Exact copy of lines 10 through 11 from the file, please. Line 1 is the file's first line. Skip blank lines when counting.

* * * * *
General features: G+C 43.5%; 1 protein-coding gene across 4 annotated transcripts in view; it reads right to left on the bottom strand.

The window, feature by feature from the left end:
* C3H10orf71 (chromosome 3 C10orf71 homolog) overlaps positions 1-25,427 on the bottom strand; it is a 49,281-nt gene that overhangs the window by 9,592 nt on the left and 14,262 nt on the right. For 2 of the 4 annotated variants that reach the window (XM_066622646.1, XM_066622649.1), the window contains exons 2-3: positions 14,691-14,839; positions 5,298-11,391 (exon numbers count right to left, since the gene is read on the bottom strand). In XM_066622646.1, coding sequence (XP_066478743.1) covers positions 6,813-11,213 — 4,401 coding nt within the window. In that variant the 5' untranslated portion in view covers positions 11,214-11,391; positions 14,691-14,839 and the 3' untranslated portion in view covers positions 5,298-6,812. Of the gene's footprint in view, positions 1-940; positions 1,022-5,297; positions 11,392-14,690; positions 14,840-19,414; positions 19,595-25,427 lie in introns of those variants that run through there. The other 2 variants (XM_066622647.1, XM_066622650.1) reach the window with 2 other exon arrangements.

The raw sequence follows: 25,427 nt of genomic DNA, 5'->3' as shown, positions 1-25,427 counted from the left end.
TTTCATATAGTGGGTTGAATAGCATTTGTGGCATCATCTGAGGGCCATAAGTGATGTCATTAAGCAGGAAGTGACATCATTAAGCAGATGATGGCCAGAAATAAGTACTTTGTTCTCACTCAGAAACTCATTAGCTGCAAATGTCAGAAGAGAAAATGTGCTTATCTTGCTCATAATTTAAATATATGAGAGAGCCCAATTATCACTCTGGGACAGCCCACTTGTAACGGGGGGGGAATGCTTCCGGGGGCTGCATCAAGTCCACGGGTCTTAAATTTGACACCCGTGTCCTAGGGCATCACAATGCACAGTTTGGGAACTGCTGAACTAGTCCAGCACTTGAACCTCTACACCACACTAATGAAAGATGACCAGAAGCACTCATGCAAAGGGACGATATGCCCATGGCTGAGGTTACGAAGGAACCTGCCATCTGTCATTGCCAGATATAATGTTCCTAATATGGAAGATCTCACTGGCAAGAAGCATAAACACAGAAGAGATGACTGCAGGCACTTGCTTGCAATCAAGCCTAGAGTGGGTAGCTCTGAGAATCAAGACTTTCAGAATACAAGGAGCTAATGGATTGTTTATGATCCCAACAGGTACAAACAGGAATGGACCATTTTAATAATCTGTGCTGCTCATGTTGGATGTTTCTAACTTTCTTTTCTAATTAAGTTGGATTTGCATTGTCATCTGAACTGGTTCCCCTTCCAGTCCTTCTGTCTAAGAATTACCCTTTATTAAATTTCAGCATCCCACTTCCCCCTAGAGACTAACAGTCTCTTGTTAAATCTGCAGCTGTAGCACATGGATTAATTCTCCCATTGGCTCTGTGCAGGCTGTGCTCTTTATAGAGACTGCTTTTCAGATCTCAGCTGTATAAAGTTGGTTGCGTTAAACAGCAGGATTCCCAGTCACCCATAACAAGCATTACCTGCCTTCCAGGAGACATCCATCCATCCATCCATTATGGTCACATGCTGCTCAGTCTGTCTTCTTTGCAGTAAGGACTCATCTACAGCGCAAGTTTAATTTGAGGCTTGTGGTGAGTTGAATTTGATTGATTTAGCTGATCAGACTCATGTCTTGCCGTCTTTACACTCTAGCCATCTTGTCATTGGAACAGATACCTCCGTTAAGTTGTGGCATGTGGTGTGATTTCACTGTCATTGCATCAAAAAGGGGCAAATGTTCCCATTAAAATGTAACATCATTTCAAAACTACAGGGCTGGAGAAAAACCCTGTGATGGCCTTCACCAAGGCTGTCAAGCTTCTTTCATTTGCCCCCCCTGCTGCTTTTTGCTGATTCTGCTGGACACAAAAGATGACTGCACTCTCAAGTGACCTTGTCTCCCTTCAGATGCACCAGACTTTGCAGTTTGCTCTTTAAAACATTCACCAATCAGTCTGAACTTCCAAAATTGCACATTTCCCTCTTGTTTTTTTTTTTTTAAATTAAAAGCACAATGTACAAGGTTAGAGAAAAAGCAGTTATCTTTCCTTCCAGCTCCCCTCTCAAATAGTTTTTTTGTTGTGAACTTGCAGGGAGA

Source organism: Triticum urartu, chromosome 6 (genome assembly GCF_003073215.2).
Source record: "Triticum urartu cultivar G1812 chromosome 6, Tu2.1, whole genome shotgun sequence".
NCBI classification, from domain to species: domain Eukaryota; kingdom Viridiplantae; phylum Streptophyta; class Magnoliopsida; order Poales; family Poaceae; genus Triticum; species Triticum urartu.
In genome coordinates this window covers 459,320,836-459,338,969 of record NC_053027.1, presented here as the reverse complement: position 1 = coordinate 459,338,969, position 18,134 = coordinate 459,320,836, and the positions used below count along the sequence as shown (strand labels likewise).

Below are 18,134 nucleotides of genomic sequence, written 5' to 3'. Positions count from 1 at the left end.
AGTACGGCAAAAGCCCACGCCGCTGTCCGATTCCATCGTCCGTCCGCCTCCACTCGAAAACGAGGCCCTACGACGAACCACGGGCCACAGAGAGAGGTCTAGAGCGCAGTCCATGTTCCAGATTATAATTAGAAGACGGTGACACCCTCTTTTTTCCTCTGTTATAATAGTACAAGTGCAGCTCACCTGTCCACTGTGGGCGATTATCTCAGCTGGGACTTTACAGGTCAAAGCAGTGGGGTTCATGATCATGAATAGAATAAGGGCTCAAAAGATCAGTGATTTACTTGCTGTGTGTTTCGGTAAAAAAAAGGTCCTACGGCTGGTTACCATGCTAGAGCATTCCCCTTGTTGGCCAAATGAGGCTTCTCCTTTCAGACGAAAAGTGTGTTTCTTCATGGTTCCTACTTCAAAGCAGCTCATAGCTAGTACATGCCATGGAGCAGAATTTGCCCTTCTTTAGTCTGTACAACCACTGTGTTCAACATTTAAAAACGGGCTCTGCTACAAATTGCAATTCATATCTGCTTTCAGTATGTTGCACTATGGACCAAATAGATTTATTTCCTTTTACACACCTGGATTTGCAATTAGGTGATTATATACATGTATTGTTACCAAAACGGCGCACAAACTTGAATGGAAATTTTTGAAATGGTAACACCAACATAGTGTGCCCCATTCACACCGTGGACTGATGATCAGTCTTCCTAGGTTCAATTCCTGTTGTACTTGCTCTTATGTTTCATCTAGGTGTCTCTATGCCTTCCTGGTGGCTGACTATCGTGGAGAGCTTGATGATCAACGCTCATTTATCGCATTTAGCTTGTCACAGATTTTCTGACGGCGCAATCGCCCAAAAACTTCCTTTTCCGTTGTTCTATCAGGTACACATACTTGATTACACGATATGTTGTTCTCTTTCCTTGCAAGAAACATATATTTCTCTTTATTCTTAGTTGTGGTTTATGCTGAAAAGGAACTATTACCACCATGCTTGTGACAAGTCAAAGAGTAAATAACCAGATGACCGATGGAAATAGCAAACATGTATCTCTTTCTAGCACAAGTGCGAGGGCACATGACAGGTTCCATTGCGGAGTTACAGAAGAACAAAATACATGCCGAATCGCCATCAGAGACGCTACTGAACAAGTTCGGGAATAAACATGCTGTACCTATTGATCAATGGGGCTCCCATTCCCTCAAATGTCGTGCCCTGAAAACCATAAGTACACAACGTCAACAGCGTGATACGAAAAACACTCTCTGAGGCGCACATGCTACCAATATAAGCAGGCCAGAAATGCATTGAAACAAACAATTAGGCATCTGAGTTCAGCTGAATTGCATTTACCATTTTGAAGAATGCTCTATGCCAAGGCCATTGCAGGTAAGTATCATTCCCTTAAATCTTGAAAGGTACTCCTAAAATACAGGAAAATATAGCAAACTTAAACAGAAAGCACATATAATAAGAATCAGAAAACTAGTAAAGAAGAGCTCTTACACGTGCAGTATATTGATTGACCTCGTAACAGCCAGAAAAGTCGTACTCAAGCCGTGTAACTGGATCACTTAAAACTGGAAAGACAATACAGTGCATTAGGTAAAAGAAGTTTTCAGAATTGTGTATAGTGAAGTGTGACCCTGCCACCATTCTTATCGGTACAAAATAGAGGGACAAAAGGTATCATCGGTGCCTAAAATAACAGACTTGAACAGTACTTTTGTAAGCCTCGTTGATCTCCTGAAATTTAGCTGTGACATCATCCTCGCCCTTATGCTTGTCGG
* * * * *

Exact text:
Below are 18,134 nucleotides of genomic sequence, written 5' to 3'. Positions count from 1 at the left end.
AGTACGGCAAAAGCCCACGCCGCTGTCCGATTCCATCGTCCGTCCGCCTCCACTCGAAAACGAGGCCCTACGACGAACCACGGGCCACAGAGAGAGGTCTAGAGCGCAGTCCATGTTCCAGATTATAATTAGAAGACGGTGACACCCTCTTTTTTCCTCTGTTATAATAGTACAAGTGCAGCTCACCTGTCCACTGTGGGCGATTATCTCAGCTGGGACTTTACAGGTCAAAGCAGTGGGGTTCATGATCATGAATAGAATAAGGGCTCAAAAGATCAGTGATTTACTTGCTGTGTGTTTCGGTAAAAAAAAGGTCCTACGGCTGGTTACCATGCTAGAGCATTCCCCTTGTTGGCCAAATGAGGCTTCTCCTTTCAGACGAAAAGTGTGTTTCTTCATGGTTCCTACTTCAAAGCAGCTCATAGCTAGTACATGCCATGGAGCAGAATTTGCCCTTCTTTAGTCTGTACAACCACTGTGTTCAACATTTAAAAACGGGCTCTGCTACAAATTGCAATTCATATCTGCTTTCAGTATGTTGCACTATGGACCAAATAGATTTATTTCCTTTTACACACCTGGATTTGCAATTAGGTGATTATATACATGTATTGTTACCAAAACGGCGCACAAACTTGAATGGAAATTTTTGAAATGGTAACACCAACATAGTGTGCCCCATTCACACCGTGGACTGATGATCAGTCTTCCTAGGTTCAATTCCTGTTGTACTTGCTCTTATGTTTCATCTAGGTGTCTCTATGCCTTCCTGGTGGCTGACTATCGTGGAGAGCTTGATGATCAACGCTCATTTATCGCATTTAGCTTGTCACAGATTTTCTGACGGCGCAATCGCCCAAAAACTTCCTTTTCCGTTGTTCTATCAGGTACACATACTTGATTACACGATATGTTGTTCTCTTTCCTTGCAAGAAACATATATTTCTCTTTATTCTTAGTTGTGGTTTATGCTGAAAAGGAACTATTACCACCATGCTTGTGACAAGTCAAAGAGTAAATAACCAGATGACCGATGGAAATAGCAAACATGTATCTCTTTCTAGCACAAGTGCGAGGGCACATGACAGGTTCCATTGCGGAGTTACAGAAGAACAAAATACATGCCGAATCGCCATCAGAGACGCTACTGAACAAGTTCGGGAATAAACATGCTGTACCTATTGATCAATGGGGCTCCCATTCCCTCAAATGTCGTGCCCTGAAAACCATAAGTACACAACGTCAACAGCGTGATACGAAAAACACTCTCTGAGGCGCACATGCTACCAATATAAGCAGGCCAGAAATGCATTGAAACAAACAATTAGGCATCTGAGTTCAGCTGAATTGCATTTACCATTTTGAAGAATGCTCTATGCCAAGGCCATTGCAGGTAAGTATCATTCCCTTAAATCTTGAAAGGTACTCCTAAAATACAGGAAAATATAGCAAACTTAAACAGAAAGCACATATAATAAGAATCAGAAAACTAGTAAAGAAGAGCTCTTACACGTGCAGTATATTGATTGACCTCGTAACAGCCAGAAAAGTCGTACTCAAGCCGTGTAACTGGATCACTTAAAACTGGAAAGACAATACAGTGCATTAGGTAAAAGAAGTTTTCAGAATTGTGTATAGTGAAGTGTGACCCTGCCACCATTCTTATCGGTACAAAATAGAGGGACAAAAGGTATCATCGGTGCCTAAAATAACAGACTTGAACAGTACTTTTGTAAGCCTCGTTGATCTCCTGAAATTTAGCTGTGACATCATCCTCGCCCTTATGCTTGTCGG